The screen door slammed behind her. She slumped down onto the wooden bench. Her pigtails brushed against the back wall. The Cinderella on her sneakers smiled up at her. She didn’t smile back. Television voices wafted down the hall. Puzzled, she cocked her head. She perked up and listened.
Was that the news? He always watches the news.
Excitement tickled her stomach like bubbles in a soft drink. She tore off her shoes, dropping Cinderella in the middle of the floor.
She raced through the hall. Expectation, like on Christmas morning, beamed on her face. Bursting into the living room, she stumbled to a stop. Expectation plummeted. It knotted in her stomach. Her shoulders dragged down.
He wasn’t there.
She closed her eyes tight. Maybe if she wished hard enough, he would appear.
Please, please, please.
She opened them again. Nothing: no Daddy sitting on the yellow-gold rocking chair, feet propped up on the brown ottoman; no Daddy drinking Pepsi. No twinkle in his eyes.
“Hey, there, Miss Muffet. Come up here on your tuffet,” he’d say as he patted his lap.
She couldn’t crawl up into that lap and snuggle. There was no scent of the day’s work on him to sniff. The memory of his sandpaper chin on top of her head made it itch, even now. Hope sighed.
His empty chair occupied the room. She focused on the dent where they watched Saturday morning cartoons together. She sat on one side, her older brother on the other. The three of them over-filled the chair. Daddy squeezed her every time he sipped his coffee.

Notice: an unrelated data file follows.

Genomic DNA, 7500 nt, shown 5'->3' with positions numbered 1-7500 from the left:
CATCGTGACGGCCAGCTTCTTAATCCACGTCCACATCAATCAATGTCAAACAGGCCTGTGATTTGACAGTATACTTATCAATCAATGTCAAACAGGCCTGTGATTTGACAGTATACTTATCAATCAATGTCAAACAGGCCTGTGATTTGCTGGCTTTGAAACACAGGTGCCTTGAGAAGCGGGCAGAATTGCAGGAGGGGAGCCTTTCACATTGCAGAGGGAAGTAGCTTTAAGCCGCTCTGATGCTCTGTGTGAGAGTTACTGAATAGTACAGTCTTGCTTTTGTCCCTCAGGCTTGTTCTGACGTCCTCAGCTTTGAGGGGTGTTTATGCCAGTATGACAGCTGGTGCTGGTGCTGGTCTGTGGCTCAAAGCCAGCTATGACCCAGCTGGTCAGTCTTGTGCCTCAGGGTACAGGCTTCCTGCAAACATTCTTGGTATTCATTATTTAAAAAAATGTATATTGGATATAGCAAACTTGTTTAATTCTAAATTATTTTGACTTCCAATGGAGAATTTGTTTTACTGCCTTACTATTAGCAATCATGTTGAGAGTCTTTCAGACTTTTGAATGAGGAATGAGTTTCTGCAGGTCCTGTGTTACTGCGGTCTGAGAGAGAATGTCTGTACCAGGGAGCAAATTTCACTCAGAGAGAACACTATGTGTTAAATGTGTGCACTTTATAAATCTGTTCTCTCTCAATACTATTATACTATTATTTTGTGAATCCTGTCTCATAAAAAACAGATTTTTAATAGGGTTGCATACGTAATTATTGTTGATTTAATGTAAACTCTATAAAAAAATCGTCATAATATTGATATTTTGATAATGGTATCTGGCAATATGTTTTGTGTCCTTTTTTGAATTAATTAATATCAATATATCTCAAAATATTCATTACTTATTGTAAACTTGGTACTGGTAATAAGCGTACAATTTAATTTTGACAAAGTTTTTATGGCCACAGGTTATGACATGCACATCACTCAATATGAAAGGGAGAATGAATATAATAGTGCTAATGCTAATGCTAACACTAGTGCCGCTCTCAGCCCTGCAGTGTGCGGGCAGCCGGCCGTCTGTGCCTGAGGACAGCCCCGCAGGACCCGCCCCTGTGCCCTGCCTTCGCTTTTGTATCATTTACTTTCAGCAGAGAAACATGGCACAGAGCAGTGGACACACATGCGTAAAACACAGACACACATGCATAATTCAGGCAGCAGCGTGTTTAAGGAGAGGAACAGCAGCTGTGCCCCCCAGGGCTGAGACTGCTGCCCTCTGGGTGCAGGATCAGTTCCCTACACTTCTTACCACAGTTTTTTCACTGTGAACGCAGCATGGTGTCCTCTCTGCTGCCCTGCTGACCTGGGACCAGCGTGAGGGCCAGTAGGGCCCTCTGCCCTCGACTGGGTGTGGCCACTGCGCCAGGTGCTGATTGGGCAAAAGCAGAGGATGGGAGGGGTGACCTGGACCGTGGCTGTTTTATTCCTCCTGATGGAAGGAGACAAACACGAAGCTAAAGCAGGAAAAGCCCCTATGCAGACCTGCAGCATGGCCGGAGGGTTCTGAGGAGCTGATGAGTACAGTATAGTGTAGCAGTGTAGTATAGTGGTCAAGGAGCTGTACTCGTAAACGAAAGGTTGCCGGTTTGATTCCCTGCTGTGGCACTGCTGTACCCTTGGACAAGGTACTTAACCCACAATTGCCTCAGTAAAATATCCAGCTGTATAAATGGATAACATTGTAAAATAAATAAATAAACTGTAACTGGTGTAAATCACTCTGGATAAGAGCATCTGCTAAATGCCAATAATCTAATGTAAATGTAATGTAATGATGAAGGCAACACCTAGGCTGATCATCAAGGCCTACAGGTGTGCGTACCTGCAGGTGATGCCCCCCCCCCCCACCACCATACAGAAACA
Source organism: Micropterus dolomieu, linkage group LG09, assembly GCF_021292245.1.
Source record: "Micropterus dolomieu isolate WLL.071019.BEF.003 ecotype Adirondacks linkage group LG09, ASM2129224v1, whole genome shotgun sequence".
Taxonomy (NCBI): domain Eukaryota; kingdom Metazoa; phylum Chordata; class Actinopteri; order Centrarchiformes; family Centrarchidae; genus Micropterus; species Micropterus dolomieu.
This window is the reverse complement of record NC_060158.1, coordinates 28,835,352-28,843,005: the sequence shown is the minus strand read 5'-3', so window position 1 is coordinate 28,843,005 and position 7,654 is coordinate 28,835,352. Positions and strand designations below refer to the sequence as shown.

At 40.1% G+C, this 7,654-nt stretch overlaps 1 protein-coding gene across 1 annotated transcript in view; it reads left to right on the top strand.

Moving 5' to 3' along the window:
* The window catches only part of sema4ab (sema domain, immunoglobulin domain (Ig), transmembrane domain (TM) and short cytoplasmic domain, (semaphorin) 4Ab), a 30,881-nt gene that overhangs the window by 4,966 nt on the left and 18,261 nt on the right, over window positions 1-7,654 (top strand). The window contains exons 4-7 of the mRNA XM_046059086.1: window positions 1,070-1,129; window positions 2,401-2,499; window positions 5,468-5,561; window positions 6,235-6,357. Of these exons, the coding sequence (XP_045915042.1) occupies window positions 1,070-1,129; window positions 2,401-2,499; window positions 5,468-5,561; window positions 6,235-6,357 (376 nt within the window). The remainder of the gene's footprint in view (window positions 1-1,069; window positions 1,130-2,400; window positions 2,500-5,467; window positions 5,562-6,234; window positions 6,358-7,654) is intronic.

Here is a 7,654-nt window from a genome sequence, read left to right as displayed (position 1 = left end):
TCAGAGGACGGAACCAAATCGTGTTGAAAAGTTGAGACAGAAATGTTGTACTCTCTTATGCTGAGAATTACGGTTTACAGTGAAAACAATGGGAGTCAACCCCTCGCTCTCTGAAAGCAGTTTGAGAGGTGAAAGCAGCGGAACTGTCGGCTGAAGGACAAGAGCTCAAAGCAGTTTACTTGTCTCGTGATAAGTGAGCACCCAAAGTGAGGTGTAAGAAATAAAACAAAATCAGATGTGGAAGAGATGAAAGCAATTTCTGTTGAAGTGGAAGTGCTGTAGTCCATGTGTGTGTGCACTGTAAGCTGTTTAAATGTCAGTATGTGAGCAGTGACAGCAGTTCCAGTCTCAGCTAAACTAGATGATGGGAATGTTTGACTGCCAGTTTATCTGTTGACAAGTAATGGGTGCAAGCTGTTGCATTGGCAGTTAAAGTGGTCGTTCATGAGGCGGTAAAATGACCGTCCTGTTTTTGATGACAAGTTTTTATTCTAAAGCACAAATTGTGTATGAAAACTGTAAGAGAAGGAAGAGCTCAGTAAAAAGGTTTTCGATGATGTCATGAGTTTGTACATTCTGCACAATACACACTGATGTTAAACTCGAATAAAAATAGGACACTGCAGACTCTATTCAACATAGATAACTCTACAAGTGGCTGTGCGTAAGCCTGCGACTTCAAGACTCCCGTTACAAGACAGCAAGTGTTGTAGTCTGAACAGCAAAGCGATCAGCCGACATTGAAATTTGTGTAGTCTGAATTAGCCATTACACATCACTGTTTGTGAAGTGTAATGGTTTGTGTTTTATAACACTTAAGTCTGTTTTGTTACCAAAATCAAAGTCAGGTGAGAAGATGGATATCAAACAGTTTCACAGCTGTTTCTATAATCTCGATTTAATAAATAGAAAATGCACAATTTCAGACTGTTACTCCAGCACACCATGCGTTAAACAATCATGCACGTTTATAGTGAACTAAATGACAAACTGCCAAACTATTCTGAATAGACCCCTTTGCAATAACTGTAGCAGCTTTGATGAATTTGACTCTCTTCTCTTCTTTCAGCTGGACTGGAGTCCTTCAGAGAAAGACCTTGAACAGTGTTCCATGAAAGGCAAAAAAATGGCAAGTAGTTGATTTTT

The night is dark, a cold chill in the air. Olive tree branches provide a protective canopy, their silver-green leaves reflect a sliver of moonlight. The wind rustles the leaves and the air weighs heavy. He lays prostrate and groans. His hands grip the ground and His face distorts in agony. He weeps, He moans, He cries and large drops of sweat trickle down His face, mingle with His tears, and fall to the ground around Him.
Nearby His friends sleep. One sits at the base of an olive tree leaned up against it’s gnarled trunk. The other two curl on the ground, their hands pillowing their heads. With their each slumbering-exhale His words, “My soul is swallowed up with sorrow. Stay awake with me,” fade into the night. His grief, palpable, is shared by no one. He is alone.
I sat across from the pastor at a local restaurant. The table between us was laid with a red cloth and salt and pepper shakers sat one on each side of the tin napkin holder in the middle of the table. We could hear the bustle from the kitchen and he asked the usual questions one would ask a thirteen year old, school and friends. And then home. I stared at my barely-eaten french fries, their smell churning my stomach. Tears formed and a lump in my throat prevented me from speaking.
“I hate him,” the quiet words penetrated the lump. I hesitated, “And the Bible says hating someone is murder,” I said quickly, in almost a whisper. I could not look at him. My cheeks were now saturated and I could taste the salt of my tears.
His eyes widened slightly, he shifted in his seat, cleared his throat about to speak, then closed his mouth. He took a deep breath and stammered something about Jesus and love and everything was going to be okay. His words briefly whriled around my head and dropped to the floor.